28 September 2022, AU: Grain growers and agronomists are being asked to help track the insecticide-resistance status of the damaging Bluegreen aphid (BGA) as part of a new crop protection investment.
The research, which is led by Cesar Australia with investment from the Grains Research and Development Corporation (GRDC) and AgriFutures, will help to understand what crop types are most affected by BGA, the spread of resistant strains, and whether resistance levels are increasing.
BGA damage pulses and pasture crops by feeding and spreading harmful plant viruses. Historically, growers have protected crops from this pest by spraying insecticides that control aphids effectively.
However, recent research has identified some BGA populations in South Australia and New South Wales that have evolved resistance to some registered insecticides organophosphates and carbamates that are and routinely used for their control.
Cesar Australia is now calling on growers and agronomists who are dealing with BGA this season to send samples to their laboratories for resistance testing. They are particularly interested in BGA from pulse crops in South Australia and the Riverina area of NSW.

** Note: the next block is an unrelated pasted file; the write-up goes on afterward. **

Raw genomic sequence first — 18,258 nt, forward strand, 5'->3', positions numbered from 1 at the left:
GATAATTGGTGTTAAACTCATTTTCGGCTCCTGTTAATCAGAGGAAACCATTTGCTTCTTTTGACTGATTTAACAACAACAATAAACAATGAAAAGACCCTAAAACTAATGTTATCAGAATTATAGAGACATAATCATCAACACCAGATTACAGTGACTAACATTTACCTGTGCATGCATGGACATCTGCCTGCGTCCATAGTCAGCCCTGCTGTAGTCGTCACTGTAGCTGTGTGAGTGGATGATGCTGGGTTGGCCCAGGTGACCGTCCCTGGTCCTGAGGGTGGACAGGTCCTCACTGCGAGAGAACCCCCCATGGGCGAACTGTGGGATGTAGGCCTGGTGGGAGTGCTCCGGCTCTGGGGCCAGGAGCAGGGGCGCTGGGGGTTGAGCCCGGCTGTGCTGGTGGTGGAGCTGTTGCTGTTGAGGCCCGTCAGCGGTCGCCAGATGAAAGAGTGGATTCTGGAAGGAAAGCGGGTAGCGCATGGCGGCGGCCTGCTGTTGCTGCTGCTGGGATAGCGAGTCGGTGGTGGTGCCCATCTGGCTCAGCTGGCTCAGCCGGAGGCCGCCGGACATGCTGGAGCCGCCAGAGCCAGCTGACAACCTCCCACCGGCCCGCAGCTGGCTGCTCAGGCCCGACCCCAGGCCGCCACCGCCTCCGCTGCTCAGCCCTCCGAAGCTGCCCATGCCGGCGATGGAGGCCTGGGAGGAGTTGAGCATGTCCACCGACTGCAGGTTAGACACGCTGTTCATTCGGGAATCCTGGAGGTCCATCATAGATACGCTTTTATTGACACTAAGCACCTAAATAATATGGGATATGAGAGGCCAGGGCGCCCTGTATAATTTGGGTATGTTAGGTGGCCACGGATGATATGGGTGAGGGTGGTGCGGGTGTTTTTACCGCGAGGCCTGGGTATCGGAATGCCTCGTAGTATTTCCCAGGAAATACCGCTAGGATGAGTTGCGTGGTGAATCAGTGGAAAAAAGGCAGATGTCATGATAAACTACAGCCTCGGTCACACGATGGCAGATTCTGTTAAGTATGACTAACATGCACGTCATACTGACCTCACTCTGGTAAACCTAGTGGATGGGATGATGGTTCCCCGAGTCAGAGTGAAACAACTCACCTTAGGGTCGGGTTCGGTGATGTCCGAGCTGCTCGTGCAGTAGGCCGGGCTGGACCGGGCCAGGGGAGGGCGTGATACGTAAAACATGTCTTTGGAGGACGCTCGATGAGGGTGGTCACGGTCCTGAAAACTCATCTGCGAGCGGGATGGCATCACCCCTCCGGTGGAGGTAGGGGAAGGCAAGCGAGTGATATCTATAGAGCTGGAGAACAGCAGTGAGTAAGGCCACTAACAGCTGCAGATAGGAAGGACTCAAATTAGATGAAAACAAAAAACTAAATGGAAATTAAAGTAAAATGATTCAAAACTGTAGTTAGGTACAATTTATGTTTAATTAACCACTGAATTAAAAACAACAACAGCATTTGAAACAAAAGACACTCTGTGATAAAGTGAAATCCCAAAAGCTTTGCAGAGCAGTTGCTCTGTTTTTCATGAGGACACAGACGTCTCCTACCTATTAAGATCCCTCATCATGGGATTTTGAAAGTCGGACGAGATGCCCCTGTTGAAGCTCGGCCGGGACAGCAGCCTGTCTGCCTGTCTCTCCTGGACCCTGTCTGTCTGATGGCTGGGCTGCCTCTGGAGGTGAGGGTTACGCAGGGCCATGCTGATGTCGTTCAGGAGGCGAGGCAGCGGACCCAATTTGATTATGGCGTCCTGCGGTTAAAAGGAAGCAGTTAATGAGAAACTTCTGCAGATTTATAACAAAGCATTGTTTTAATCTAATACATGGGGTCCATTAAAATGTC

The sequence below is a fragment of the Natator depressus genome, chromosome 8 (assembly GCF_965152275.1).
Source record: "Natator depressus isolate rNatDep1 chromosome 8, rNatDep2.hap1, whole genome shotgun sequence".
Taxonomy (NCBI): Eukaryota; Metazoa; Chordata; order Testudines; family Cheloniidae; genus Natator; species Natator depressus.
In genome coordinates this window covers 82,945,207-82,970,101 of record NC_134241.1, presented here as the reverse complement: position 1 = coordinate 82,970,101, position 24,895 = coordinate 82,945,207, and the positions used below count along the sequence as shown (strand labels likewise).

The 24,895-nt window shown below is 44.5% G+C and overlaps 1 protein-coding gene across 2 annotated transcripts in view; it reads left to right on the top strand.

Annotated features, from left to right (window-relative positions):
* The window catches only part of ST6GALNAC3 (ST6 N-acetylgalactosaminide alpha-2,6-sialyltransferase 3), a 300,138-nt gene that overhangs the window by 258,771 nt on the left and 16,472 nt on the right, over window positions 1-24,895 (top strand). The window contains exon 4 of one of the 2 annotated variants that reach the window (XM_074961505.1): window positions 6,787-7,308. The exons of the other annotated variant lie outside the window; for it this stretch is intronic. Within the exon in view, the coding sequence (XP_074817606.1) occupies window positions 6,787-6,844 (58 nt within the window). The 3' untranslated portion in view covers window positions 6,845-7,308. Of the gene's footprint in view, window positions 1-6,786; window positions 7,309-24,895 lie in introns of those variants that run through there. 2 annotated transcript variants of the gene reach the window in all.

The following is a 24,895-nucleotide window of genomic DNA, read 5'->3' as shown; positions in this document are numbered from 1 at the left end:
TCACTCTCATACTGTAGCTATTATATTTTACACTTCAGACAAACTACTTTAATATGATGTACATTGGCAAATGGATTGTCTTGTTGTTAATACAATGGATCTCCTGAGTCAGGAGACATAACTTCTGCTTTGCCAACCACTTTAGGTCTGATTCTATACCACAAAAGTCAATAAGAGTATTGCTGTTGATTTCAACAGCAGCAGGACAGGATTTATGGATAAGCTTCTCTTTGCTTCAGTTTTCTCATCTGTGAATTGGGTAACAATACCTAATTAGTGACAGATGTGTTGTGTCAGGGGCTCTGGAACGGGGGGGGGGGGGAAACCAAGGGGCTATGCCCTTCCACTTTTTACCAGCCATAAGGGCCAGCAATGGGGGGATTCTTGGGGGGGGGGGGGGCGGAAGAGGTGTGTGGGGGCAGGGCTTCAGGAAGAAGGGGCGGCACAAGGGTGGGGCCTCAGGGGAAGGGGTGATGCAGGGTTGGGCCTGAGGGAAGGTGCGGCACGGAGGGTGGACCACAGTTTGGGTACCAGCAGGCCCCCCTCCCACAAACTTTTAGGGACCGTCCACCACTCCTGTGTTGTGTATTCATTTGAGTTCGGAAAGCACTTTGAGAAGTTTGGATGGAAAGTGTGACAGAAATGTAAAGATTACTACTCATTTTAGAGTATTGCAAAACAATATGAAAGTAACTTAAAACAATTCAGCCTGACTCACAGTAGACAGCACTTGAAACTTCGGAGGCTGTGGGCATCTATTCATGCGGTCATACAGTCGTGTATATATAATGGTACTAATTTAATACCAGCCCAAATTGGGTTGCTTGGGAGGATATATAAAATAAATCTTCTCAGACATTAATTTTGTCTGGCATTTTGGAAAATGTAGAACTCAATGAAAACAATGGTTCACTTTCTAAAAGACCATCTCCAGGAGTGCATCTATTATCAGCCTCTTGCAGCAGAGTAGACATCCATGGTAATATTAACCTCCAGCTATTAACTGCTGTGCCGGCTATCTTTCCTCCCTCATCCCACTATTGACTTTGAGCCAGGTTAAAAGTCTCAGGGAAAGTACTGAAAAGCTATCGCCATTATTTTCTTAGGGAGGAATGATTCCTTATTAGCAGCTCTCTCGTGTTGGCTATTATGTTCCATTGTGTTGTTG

The project’s lead, Cesar Australia research scientist Dr Evatt Chirgwin, says industry help collecting samples would allow the development of regional and seasonal recommendations for effective chemical control of BGA and help prevent future resistance development or spread.
“Understanding the level of insecticide resistance of BGA to specific chemistries across different cropping regions will allow us to provide growers with informed recommendations about chemical use for management and control,” Dr Chirgwin says.
For information on collecting and posting samples email firstname.lastname@example.org or call 0487 292 556.
Bluegreen aphids can be identified by their grey-green to blue-green colour, oval-shaped body, and long legs. Adults are approximately three millimetres long and are most common in spring and autumn.
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